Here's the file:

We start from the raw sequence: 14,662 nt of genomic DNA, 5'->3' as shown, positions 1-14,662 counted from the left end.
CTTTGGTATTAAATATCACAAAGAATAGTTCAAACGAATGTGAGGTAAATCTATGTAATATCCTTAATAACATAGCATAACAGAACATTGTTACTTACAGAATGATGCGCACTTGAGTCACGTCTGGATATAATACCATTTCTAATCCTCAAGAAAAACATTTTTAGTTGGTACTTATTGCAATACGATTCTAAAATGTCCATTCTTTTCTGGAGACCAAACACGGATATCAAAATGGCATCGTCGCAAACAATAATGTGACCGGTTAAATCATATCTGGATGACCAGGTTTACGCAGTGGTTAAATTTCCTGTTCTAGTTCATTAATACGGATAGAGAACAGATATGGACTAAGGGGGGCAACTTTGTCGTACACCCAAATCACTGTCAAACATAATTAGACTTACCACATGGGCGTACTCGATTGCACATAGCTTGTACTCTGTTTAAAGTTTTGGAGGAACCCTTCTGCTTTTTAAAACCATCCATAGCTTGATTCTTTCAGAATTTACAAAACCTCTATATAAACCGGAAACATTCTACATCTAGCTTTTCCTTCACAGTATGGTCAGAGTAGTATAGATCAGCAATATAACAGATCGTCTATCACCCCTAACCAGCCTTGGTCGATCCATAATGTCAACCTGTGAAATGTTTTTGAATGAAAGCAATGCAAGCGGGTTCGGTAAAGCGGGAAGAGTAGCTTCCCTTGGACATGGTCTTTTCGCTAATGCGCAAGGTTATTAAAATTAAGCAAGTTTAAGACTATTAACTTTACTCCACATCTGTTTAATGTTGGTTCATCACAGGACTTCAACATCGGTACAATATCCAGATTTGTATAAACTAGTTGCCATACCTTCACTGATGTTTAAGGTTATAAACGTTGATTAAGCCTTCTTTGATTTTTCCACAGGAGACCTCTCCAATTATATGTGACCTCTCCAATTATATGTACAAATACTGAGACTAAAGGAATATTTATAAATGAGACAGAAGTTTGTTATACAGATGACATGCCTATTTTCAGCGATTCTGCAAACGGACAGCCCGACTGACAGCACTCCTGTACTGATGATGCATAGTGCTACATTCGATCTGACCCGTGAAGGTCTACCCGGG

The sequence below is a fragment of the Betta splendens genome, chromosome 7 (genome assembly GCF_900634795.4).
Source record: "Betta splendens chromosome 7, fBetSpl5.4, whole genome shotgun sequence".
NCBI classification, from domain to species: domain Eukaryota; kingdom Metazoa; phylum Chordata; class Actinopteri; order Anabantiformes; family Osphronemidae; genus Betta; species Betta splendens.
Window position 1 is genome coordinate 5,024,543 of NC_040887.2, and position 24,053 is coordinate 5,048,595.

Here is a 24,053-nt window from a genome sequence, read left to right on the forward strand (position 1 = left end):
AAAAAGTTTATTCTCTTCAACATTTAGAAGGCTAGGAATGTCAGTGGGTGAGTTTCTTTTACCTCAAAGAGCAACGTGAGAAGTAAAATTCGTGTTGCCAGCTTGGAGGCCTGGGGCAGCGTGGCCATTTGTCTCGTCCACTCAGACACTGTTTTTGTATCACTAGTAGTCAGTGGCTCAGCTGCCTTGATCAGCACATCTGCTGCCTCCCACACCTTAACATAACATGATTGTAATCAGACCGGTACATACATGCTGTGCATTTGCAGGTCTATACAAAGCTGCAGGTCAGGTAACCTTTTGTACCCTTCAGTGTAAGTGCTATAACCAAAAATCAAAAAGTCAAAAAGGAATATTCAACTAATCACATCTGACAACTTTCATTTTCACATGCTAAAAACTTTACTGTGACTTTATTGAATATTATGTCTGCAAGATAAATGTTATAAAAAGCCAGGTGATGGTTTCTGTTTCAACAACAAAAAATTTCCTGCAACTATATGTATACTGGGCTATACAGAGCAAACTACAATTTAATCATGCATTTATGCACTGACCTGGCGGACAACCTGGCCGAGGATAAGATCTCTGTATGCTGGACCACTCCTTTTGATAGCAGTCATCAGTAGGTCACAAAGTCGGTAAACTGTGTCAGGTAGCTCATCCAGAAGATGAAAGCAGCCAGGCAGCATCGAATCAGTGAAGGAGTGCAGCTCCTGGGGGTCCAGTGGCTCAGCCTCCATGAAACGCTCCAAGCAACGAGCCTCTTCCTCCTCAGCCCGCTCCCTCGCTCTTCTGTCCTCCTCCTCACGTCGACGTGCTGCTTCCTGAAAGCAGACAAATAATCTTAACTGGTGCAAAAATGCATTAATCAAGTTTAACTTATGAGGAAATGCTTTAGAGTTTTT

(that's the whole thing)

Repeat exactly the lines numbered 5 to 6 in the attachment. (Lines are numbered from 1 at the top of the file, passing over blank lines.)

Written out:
NCBI classification, from domain to species: domain Eukaryota; kingdom Metazoa; phylum Chordata; class Actinopteri; order Anabantiformes; family Osphronemidae; genus Betta; species Betta splendens.
Window position 1 is genome coordinate 5,024,543 of NC_040887.2, and position 24,053 is coordinate 5,048,595.